It’s not hard to see why Welltower is betting more of its chips on the segment. For one, the active adult space came through the Covid-19 admirably, demonstrating the resiliency of communal living and sustainability of demand for these types of properties, despite the initial fears that the pandemic stoked.

Welltower said the operating partners in the portfolio “maintained high levels of occupancy throughout Covid, with favorable annual renewal rate increases demonstrating unmet demand for moderately priced senior apartments.”

Such communities also can carry margins closer to multifamily apartments than their senior living counterparts, with a 2022 NIC analysis noting they can be as high as 55% to 60%, given the lower overhead of operating such communities. By comparison, for-profit and non-profit independent living communities had a median operating margin of 37.1%, according to the 2023 State of Seniors Housing report.

As I have noted in previous SHN+ Updates, the senior living industry has much more opportunity to scale up in the space. For one, there are millions of older adults who will want and need senior living services but lack a way to pay for them in the next decade.

There is also the fact that Welltower believes it can crack the code for achieving financial structures amenable to middle-market rates and margins.

Welltower and Mitra believe they can acquire such communities on an attractive basis and then help grow the platforms to serve a wider market. The company acquired the Affinity portfolio for about $233,000 per unit after adjustments for cost savings through its method of financing. Mitra noted during the company’s 4Q call Wednesday that the communities operated by Affinity have “almost no services from an acuity standpoint,” and therefore can maintain higher margins.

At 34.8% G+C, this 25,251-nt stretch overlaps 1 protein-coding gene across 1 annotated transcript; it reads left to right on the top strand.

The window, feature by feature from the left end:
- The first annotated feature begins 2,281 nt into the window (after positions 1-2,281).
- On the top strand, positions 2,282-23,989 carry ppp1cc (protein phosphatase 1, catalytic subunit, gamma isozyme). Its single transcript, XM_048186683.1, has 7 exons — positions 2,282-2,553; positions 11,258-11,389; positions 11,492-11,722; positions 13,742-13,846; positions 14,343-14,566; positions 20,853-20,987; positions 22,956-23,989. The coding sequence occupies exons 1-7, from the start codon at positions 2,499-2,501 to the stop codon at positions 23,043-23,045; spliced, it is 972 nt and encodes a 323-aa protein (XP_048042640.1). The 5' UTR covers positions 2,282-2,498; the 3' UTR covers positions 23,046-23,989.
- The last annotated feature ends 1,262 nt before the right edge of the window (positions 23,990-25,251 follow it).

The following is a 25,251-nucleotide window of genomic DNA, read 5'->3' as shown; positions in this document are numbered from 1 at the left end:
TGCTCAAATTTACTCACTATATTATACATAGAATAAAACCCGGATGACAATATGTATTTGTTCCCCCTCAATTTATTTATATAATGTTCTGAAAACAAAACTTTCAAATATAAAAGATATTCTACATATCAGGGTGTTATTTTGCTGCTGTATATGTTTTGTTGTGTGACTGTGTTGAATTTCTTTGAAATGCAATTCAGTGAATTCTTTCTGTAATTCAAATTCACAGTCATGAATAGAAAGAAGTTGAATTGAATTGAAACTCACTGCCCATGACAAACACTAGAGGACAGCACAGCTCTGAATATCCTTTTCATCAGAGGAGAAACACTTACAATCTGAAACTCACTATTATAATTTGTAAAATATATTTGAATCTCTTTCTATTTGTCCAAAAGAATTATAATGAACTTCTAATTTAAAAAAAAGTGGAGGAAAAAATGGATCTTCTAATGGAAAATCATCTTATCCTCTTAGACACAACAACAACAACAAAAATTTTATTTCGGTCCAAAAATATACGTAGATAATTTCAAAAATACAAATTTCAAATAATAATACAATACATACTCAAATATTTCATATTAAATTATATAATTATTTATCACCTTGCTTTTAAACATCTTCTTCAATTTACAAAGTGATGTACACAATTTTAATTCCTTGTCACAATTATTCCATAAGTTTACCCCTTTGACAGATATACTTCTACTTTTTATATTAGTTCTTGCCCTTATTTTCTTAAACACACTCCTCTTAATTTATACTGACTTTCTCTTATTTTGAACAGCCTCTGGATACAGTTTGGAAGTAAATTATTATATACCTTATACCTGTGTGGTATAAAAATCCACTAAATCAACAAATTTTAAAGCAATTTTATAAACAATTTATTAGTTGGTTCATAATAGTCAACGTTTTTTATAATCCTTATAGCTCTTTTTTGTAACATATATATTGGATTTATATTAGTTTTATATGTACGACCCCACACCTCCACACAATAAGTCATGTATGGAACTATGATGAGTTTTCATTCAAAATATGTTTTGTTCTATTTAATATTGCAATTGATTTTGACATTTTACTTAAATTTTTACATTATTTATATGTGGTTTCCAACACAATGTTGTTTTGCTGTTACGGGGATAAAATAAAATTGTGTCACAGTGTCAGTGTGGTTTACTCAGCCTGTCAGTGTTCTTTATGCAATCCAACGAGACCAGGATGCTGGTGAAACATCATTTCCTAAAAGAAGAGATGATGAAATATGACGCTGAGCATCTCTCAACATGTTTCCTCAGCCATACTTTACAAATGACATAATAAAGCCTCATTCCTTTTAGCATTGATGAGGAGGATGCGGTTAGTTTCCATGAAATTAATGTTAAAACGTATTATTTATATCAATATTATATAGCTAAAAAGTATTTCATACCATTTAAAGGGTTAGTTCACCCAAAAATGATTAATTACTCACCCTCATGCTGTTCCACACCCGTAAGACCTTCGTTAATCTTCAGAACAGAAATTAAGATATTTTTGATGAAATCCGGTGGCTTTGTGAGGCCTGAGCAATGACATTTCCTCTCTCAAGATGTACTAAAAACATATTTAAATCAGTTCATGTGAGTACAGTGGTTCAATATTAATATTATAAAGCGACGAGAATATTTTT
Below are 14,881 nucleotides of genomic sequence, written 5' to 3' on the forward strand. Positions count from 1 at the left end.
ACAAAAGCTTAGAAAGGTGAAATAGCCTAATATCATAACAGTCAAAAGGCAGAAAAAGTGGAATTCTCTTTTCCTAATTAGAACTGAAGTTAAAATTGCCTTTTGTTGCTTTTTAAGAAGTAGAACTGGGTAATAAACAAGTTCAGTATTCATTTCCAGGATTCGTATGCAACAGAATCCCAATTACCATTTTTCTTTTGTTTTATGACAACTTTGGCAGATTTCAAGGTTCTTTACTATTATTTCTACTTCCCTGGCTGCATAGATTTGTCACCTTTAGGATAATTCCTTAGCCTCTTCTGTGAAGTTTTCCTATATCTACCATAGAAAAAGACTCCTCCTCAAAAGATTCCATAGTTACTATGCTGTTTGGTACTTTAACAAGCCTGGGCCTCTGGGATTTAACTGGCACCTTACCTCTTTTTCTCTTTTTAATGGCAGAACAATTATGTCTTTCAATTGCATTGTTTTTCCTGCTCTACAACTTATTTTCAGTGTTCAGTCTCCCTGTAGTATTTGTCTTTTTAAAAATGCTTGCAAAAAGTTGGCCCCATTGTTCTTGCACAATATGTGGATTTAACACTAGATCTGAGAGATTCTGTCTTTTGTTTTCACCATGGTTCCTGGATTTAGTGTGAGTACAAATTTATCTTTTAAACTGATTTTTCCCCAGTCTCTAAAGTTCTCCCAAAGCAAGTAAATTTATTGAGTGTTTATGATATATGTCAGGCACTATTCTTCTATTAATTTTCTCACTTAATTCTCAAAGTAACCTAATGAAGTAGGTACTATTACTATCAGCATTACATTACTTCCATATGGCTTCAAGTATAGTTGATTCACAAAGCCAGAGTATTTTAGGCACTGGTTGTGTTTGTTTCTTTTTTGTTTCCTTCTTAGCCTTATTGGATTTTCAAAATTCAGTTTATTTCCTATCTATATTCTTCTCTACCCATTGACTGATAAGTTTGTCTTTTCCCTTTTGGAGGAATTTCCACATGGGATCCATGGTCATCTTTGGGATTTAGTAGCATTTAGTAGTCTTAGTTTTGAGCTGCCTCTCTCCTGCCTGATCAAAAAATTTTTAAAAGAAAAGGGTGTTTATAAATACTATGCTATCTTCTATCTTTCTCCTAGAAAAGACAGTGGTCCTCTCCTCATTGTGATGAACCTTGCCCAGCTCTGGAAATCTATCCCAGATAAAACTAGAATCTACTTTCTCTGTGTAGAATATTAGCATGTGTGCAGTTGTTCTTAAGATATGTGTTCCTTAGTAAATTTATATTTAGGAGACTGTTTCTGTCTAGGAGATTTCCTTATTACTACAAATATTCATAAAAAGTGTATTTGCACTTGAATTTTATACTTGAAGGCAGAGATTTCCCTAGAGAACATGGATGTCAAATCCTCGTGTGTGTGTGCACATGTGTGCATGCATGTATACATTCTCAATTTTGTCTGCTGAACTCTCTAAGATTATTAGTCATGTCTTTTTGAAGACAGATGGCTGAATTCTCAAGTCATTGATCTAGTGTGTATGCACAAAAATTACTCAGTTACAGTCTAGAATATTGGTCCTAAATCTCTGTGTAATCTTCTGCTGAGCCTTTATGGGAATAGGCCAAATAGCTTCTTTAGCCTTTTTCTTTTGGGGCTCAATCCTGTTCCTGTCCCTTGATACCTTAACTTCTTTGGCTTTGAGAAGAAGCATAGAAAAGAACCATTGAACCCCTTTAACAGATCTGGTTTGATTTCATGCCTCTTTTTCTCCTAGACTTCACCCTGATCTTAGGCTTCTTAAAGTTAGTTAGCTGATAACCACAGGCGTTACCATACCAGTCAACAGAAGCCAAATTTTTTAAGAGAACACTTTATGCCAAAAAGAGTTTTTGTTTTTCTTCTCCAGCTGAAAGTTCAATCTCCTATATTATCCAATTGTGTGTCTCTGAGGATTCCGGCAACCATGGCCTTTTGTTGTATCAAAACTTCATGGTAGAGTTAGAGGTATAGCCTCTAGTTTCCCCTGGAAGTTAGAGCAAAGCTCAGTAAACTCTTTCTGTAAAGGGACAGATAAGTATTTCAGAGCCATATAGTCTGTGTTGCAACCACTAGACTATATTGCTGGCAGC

And he does not think that is an “aberration” as he surveys the market.

“I think about this business from mostly a mid-50s to mid-60s percentage margin business,” Mitra said Wednesday during the earnings call.

Furthermore, Welltower can directly manage active adult communities, leveraging the technology-driven operating platform that the company is building. I’m sure this gives them further confidence about being able to build margin where there is the opportunity for more efficient operations, and sustain margin on an ongoing basis.

Examining the ‘major’ players in mid-market active adult

As Mitra noted, Welltower now works with what he considers to be the four major players in mid-market active adult senior housing. I believe this makes the Affinity deal another milestone in the maturation of the active adult segment, which has been red-hot for several years.

When rental active adult first emerged as a fast-growing real estate segment, one recurring question was whether the model fits more naturally into the multifamily or senior housing category. Big players right out of the gate included multifamily giant Greystar, which on the strength of its active adult portfolio has risen all the way to No. 9 on the 2023 ASHA ranking of the largest senior housing owners in the United States.